When a pet is involved in a serious accident, contracts an illness, or undergoes surgery, they may need a blood transfusion to aid recovery. However, this can be difficult as there is currently a nationwide shortage of pet blood. Your pet can save lives by donating blood to your nearest veterinary blood bank. Read on for more information about how your pet can help other pets in need.
Types of Blood in Pets
Like humans, pets also have different blood types. The most common type of blood for dogs is DEA 1.1, but there are over eight different blood types in canines. DEA 4 is a universal donor for dogs, much like blood type “O” negative is in humans. Dogs can donate blood once every month.
On the other hand, there are only four types of blood in cats. Additionally, cats do not have a universal donor. A large number of cats have blood type A. Blood type AB cannot donate blood to the other types but can receive blood from type A or type AB. Cats can only donate once every eight weeks.
Requirements for Pet Blood Donation
Unfortunately, not every pet can donate blood. There are specific requirements that each animal must meet before becoming a donor. For your dog to be a blood donor, it has to be between one and eight years old, be free of diseases, and weigh at least 35 pounds. Your dog should have received all the right vaccinations and must not have had any blood transfusions. Before donating blood, your dog goes through mandatory blood, infectious diseases, and blood-typing screening.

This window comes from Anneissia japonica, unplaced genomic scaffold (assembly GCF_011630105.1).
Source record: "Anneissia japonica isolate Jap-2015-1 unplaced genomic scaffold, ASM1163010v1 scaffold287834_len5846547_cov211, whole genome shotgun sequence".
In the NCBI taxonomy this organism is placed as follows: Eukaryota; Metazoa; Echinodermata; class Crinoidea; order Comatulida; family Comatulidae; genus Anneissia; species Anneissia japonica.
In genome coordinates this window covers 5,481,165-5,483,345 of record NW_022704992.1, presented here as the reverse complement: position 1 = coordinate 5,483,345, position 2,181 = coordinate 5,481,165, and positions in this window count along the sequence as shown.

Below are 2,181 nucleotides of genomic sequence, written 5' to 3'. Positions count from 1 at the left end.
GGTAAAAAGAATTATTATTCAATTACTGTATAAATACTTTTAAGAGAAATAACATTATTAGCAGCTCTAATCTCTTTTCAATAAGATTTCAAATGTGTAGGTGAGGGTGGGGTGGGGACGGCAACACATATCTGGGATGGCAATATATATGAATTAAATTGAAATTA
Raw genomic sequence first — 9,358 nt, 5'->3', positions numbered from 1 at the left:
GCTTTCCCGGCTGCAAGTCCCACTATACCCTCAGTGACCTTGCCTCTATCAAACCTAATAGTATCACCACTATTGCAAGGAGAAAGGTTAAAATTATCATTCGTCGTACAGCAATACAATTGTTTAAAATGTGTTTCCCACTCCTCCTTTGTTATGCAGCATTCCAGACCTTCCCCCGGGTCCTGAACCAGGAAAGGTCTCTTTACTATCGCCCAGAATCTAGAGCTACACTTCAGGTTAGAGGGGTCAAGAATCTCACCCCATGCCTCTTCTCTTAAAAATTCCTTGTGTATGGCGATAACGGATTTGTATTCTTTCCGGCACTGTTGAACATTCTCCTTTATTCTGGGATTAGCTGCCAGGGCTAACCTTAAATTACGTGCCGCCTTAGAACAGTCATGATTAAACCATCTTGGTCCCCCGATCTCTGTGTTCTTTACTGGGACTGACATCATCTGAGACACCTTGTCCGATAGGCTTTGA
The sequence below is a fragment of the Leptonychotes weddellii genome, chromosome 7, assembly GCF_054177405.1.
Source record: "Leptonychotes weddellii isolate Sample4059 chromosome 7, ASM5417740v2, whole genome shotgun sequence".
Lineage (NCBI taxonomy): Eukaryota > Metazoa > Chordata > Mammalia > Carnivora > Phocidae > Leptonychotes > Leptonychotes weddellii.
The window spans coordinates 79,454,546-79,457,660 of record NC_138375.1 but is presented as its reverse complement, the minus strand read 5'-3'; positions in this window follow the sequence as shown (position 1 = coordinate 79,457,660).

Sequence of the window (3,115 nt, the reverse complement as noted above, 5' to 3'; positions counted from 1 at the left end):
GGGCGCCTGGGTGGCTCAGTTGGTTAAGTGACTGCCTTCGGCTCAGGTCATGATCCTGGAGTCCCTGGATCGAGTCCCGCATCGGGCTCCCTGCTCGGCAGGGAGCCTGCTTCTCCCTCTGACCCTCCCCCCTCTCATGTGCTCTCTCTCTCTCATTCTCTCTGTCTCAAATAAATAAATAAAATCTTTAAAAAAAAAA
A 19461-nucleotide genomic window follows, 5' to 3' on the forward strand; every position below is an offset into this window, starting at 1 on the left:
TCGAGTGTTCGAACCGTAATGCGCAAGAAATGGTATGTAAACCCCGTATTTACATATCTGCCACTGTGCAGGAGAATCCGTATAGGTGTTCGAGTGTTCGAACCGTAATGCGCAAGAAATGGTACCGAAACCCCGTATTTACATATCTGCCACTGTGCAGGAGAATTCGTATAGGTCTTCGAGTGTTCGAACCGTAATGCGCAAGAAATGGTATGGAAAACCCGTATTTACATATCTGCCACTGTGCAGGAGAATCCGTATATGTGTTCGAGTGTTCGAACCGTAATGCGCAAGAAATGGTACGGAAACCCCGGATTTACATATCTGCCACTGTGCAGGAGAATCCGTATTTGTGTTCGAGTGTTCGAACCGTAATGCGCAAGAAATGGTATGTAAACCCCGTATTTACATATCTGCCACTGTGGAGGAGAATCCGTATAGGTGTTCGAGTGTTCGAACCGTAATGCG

For your cat to be a donor, it must be between the ages of one and eight, weigh no less than nine pounds, and have received all vaccinations. Just like dogs, the cat must never have had a blood transfusion, and the vet will complete a blood and infectious disease screening.
What Happens During Blood Donation?
At the clinic, you will be required to fill out a form on the health history of your pet. Your pet will then be weighted to ensure they have the required weight. A technician examines them to make sure there are no underlying health conditions that may complicate blood donation. Your pet is then screened for blood type and the percentage of red blood cells present.
After ensuring all vaccinations are up to date, your vet may administer a tranquilizer to help your pet stay calm. Once your pet is calm, the technician will draw blood into a donation bag. The blood donation process is painless and takes about five to ten minutes.
Helping Save Pet Lives
Though the amount can vary depending on the weight of your pet, the standard amount of blood collected from dogs is around 16 ounces and three tablespoons from cats. As little as 18 ounces of blood can save the lives of up to four dogs.
Many pet hospitals are waiting for almost six weeks to receive any blood from vet clinics. Therefore, they are looking for new donors every day. Sign up with your nearest vet clinic to register your pet as a blood donor.